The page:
BARACK OBAMA: I'm hoping you think it's wrong to hear people spend years, months vilifying people, questioning their patriotism, calling them enemies of the people. And then suddenly, you're concerned about civility.

FADEL: So right now, when Americans are so divided, the term can be used as a blunt instrument to signal superiority or outrage over the other side's terrible behavior.

HAIDT: We're choking on outrage. It's like the way we're spewing CO2 into the atmosphere. Imagine doing that in a closed room. Well, that's kind of what we're doing in our - many aspects of our lives.

FADEL: That's Jonathan Haidt, a social psychologist at New York University. He reminds us that the nastiness that's seeping into everyday life, with leaders on both sides setting the tone, that did not start in 2016. The groundwork was being laid over decades.

HAIDT: There were generational changes. We lost the greatest generation. We saw rising political polarization since the '80s, and much more intensively since the - around 2000, the Bush versus Gore election.

FADEL: And not only were people disagreeing about politics, they were also starting to really dislike and distrust the other side, which was only amplified by the constant crossfire on cable news.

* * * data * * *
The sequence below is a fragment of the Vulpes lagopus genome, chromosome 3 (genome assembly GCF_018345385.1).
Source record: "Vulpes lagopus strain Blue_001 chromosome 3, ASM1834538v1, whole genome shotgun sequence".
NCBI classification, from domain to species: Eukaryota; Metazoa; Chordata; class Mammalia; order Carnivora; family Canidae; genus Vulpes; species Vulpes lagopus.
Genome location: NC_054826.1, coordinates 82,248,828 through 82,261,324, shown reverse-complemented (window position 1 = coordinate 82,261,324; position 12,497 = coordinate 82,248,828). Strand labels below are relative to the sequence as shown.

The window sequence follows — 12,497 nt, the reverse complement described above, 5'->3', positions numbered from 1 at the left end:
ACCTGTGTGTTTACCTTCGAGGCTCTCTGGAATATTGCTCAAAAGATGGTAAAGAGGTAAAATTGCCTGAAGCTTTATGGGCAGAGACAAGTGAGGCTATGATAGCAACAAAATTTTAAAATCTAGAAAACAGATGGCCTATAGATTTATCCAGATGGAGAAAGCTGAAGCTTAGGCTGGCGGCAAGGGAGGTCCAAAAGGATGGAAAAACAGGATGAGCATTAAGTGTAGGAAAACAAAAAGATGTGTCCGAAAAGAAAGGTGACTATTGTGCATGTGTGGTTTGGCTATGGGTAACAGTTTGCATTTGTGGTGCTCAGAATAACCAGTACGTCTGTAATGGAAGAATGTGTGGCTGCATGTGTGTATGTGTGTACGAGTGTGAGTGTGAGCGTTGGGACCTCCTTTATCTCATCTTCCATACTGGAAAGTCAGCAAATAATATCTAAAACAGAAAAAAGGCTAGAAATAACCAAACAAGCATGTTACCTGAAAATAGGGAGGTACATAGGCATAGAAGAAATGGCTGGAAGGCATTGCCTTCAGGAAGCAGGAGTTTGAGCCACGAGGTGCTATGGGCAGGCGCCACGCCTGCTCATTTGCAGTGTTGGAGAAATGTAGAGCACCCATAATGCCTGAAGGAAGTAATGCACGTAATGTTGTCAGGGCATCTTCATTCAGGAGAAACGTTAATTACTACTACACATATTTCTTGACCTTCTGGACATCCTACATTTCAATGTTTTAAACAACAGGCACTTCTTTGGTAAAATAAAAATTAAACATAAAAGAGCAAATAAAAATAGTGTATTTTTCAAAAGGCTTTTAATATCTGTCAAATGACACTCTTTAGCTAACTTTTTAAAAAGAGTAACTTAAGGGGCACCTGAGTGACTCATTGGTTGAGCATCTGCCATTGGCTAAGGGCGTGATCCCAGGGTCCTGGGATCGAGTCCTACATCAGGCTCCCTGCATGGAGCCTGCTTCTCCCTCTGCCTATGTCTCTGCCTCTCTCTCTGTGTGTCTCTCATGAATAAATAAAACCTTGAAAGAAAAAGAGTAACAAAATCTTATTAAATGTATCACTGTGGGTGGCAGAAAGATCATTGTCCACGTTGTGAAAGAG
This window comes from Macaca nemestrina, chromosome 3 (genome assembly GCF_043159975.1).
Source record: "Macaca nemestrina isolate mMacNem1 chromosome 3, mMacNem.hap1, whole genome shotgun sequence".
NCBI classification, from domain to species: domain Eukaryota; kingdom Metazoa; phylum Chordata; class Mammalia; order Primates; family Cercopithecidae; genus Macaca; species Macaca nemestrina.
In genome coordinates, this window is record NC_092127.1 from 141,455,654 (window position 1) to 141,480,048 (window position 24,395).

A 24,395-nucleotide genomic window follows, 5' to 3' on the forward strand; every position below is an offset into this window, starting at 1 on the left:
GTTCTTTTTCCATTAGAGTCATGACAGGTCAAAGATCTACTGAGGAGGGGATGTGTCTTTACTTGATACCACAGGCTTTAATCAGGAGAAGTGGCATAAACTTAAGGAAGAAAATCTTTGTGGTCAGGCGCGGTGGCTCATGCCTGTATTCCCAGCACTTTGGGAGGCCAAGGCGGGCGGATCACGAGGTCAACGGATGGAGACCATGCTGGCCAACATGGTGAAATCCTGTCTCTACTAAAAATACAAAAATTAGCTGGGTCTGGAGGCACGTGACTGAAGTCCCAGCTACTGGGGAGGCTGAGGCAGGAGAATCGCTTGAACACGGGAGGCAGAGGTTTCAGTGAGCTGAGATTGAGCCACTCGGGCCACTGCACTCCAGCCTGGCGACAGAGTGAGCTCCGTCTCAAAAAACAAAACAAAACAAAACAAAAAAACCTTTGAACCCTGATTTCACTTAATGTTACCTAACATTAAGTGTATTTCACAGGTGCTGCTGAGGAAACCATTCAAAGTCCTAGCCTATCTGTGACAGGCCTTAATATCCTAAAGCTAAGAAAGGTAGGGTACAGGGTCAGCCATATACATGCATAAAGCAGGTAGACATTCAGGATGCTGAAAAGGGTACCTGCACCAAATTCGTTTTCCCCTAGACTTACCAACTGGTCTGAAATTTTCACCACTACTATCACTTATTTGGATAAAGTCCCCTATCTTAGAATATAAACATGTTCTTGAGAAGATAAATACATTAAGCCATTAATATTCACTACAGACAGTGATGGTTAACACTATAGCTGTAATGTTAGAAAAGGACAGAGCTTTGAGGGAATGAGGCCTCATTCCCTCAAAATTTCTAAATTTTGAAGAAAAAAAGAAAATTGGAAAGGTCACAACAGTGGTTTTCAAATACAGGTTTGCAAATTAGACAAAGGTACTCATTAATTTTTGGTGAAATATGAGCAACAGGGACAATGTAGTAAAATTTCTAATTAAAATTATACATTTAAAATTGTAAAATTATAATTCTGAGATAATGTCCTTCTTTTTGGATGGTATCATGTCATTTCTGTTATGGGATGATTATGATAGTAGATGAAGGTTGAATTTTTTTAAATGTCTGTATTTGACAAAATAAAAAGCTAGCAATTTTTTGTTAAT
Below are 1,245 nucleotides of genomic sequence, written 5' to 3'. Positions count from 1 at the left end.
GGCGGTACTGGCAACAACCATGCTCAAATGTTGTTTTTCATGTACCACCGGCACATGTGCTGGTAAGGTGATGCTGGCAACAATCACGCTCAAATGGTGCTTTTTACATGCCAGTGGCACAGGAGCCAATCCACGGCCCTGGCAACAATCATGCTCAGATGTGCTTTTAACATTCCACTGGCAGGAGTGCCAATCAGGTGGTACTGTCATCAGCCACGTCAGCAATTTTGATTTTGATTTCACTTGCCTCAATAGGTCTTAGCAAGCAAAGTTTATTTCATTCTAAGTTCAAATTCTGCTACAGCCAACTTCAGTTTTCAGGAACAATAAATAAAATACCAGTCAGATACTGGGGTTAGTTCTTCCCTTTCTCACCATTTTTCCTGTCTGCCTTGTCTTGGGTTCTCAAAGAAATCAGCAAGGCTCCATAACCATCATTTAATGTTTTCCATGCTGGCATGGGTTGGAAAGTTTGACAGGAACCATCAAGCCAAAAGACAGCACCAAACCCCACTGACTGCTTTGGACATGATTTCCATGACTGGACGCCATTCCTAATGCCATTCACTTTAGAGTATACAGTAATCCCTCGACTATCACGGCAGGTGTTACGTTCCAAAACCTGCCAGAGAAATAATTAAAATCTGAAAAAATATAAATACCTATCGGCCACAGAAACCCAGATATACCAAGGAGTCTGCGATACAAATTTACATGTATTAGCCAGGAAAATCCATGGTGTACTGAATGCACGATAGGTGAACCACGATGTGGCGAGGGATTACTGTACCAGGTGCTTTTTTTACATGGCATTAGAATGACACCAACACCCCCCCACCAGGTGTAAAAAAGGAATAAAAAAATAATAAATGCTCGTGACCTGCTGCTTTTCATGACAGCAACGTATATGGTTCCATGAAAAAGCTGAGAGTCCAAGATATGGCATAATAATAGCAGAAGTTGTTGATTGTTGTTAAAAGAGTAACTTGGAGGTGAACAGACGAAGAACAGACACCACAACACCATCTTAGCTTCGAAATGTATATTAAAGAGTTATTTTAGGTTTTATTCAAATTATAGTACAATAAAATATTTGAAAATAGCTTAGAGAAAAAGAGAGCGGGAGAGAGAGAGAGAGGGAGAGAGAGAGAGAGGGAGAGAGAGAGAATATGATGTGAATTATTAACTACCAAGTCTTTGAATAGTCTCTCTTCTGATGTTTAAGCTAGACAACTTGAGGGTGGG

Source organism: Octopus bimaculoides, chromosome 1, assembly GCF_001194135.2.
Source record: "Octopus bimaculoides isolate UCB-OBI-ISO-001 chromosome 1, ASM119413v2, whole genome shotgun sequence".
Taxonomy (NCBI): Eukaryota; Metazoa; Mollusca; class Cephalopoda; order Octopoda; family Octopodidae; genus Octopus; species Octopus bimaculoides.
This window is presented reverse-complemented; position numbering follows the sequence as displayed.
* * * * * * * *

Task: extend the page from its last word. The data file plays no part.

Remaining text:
UNIDENTIFIED PERSON #2: Bob (ph), the question is not whether it's OK to burn the flag. It's not unconstitutional.

UNIDENTIFIED PERSON #3: He said it is OK. But it is...

FADEL: It kept getting angrier and more personal.


UNIDENTIFIED PERSON #4: Don't speak to me like that.

UNIDENTIFIED PERSON #5: Let's not go there.

UNIDENTIFIED PERSON #4: And don't say I'm spewing BS.


UNIDENTIFIED PERSON #4: You don't go there.

UNIDENTIFIED PERSON #5: That is - I did go there.

FADEL: And of course, there's social media.


UNIDENTIFIED REPORTER: If you are just joining us, we are all talking about these two tweets from the president. Let's just go round robin. Dana Bash - the tweet, your response and the response to the response.

FADEL: Twitter is the accelerant for the president, for his critics, and for so many to spew outrage further and faster into the world, sometimes manipulating the truth. Again, Jonathan Haidt.

HAIDT: When we don't trust each other, that means it's very difficult for politicians to compromise. It's very difficult to find win-win solutions. So we're unable to solve our problems, and our democracy becomes - what? - a beacon to the world as to what not to do.

FADEL: And democracies are fragile, Haidt says. Under pressure like this, they can break. But he says this country has been in worse places and survived, from the country's founding to the Civil War, the civil rights movement, the Vietnam War - all along the way, leaders have channeled American outrage and then tried to calm it.